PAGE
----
Manipulating the media
by Posted Wed, Dec 2 2009
Little attention has been paid to it, but President Barack Obama has been bringing manipulation and control of the news business to new heights. The culture and technology of such manipulation has been developing for years. The combination of both has created a science of control that goes hand in hand with the gathering in of other power by the Office of the President.
On a Sunday morning in September, the embattled president was seen on five different television shows, making the same points on each about his health care program. He had given interviewers from the three major broadcasting networks and two of the three 24-hour cable channels each 15 minutes the previous Friday. It was characterized in news reports as a “marathon,” implying an act of heroic strength. It could have as easily been tagged a propagandistic blowout.
That it was an exercise in controlling information coming from the White House generally went unnoticed. The interviewers could argue they had the opportunity to press the president on contentious points as George Stephanopoulos of ABC did on the question of whether the bill contained implicit tax increases when the president said in a recent speech that it would have none. The journalist pressed. Obama was unyielding.
In recent years, the beginning of a prime time news conference has been video of the president walking down a corridor into the East Room of the White House and taking up his position behind the lectern in the doorway so that the majesty of his home and office is imprinted on the tens of millions of viewers. His approach is more that of a reigning monarch than of a democratically elected leader of one of the world’s oldest democracies.
After an opening statement intended more for the television audience than the reporters gathered on gilded chairs in front of him, he called on questioners from a prepared list of those he was going to recognize. There was little, if any, opportunity for an unanticipated reporter to ask a question that might surprise the president.
There was a time when a presidential news conference was a forum for keeping the entire federal government honest. A reporter doing a story on, say, the failure of the National Park service to prevent unauthorized grazing by privately owned livestock herds might run into trouble getting information from the Interior Department bureaucracy. “OK,” the reporter could say, “I will ask the president of the United States,” and at the next news conference the question could be asked. Often the question would be answered right away.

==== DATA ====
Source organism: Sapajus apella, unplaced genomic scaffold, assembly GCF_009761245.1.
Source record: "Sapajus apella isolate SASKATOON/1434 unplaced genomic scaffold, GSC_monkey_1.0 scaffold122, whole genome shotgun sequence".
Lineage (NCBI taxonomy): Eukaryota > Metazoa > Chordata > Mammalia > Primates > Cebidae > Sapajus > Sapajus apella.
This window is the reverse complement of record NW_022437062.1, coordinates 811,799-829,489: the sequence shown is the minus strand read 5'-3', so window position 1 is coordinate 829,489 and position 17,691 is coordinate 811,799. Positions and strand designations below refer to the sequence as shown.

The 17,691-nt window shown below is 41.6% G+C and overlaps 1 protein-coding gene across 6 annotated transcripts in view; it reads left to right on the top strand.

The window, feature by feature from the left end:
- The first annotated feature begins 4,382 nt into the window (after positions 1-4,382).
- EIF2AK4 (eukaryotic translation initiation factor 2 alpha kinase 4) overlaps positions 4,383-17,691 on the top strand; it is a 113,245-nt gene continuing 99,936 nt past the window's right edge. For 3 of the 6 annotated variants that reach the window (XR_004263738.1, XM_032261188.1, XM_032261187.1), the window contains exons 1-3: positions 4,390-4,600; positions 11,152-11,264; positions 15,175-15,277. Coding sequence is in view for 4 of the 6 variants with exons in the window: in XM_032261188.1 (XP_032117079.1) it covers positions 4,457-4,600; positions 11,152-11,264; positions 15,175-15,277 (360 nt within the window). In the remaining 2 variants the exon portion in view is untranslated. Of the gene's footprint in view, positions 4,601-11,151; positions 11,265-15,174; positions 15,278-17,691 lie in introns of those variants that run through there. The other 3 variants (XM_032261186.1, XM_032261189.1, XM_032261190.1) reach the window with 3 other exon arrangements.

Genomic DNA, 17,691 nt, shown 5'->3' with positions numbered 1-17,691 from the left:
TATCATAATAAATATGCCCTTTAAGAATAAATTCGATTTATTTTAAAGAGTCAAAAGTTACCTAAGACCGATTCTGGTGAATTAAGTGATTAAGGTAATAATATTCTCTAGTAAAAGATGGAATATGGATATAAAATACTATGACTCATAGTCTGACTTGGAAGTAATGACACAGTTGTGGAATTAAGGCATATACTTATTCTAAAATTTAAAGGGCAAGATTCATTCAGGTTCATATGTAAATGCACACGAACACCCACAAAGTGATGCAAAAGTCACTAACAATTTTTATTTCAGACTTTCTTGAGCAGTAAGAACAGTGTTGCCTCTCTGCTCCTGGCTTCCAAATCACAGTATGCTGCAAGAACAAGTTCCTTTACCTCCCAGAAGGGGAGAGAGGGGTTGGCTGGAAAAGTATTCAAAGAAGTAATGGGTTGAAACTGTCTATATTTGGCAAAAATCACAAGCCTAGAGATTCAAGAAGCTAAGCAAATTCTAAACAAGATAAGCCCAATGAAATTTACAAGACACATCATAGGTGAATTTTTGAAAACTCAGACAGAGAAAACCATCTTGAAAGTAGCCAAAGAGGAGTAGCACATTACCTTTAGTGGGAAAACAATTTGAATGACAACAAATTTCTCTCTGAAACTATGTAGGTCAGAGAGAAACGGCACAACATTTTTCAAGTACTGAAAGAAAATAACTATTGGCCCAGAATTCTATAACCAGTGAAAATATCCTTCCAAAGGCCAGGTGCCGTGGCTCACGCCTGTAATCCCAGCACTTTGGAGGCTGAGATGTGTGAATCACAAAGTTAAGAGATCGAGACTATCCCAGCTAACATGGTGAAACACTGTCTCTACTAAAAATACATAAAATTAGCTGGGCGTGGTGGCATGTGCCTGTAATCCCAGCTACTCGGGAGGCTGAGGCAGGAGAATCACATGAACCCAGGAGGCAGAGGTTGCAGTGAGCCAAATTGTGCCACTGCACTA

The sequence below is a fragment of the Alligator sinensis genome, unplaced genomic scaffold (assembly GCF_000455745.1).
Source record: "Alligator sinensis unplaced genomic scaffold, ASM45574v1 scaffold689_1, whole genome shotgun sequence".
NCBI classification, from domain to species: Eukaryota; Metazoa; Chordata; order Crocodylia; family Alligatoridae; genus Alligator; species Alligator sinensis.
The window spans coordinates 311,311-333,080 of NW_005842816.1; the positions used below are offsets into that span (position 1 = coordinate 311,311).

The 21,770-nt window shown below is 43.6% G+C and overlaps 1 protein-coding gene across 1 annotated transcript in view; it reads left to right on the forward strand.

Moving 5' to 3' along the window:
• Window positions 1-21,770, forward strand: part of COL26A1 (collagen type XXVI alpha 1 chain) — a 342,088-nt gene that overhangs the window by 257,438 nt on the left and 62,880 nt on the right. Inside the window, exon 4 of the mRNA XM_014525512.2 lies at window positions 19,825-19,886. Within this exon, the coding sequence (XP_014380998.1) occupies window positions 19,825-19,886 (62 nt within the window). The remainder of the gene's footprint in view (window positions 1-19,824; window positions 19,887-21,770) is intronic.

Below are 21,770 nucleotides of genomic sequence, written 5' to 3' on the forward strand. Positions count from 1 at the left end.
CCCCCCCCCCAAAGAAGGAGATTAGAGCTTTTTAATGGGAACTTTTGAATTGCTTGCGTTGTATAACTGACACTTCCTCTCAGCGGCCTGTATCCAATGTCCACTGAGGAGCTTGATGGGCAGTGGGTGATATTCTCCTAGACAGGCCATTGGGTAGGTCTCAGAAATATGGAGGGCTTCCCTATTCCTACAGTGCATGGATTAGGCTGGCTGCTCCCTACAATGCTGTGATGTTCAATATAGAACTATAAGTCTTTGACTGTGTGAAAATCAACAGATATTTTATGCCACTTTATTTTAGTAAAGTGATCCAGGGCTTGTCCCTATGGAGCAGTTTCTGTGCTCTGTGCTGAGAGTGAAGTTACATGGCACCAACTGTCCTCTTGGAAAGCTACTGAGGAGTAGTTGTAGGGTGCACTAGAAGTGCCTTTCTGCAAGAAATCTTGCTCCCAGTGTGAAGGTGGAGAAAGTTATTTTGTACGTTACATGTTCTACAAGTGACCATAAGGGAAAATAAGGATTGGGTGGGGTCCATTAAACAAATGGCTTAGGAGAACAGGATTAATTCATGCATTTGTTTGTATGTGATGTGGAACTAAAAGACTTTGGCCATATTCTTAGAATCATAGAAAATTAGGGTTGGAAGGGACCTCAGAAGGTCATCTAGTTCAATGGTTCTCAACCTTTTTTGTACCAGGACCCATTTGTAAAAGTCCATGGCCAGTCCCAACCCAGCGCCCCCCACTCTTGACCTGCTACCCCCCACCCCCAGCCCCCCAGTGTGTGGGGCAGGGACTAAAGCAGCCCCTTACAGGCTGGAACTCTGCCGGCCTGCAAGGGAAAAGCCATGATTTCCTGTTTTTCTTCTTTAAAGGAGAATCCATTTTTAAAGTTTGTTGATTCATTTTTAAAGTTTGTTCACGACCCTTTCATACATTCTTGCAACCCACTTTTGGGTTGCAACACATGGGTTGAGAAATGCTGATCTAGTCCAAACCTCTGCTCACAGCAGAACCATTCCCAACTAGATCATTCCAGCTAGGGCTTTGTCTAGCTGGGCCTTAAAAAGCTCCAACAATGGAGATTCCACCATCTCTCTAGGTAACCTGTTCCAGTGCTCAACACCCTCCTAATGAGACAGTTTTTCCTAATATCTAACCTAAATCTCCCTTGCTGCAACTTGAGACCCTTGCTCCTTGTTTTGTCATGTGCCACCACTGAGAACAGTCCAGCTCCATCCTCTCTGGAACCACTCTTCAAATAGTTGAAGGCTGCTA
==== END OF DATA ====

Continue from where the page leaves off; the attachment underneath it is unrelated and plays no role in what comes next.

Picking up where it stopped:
That was when presidents held weekly news conferences open to all Washington reporters. Presidents Dwight D. Eisenhower and John F. Kennedy stuck to that routine. Lyndon B. Johnson modified it, and Richard M. Nixon abandoned the regularly scheduled news conferences altogether by holding them infrequently in the East Room.
Ronald Reagan added the walk down the hallway. President Obama’s contribution has been the prepared list of reporters to be called upon. The Washington reporters I have talked to see nothing wrong with that practice. They say the reporters are not notified they are being called upon and that the White House has no way of knowing what question will be asked.
The point of all this is that the president of the United States and the White House bureaucracy are much more clever than the Washington press corps. With each succeeding president, the control grows tighter.
The news business is concerned these days, and rightly so, with its own survival in a time of revolutionary technological and economic change. It should also be concerned with change that those who control information are foisting on it.
The best reporters are still doing a good job of investigatory work. That speaks well for the news business after a period just a few years ago when it was taking erroneous information from Bush Administration officials and, without verifying, using it as true.
But if the best investigators are still doing well, those attending run-of-the-mill news events are undergoing control.
A popular new and historic president can make a lot of changes during his “honeymoon” period. The news business should not allow the president to usurp its capabilities. If the president can do it in a democracy such as the United States, his counterparts can do it anywhere.
This is a matter that involves not only the American news business and its consumers. It is also a matter of concern in the news business throughout the world.
The news business in the United States is as free as it ever was, but it is nonetheless controllable.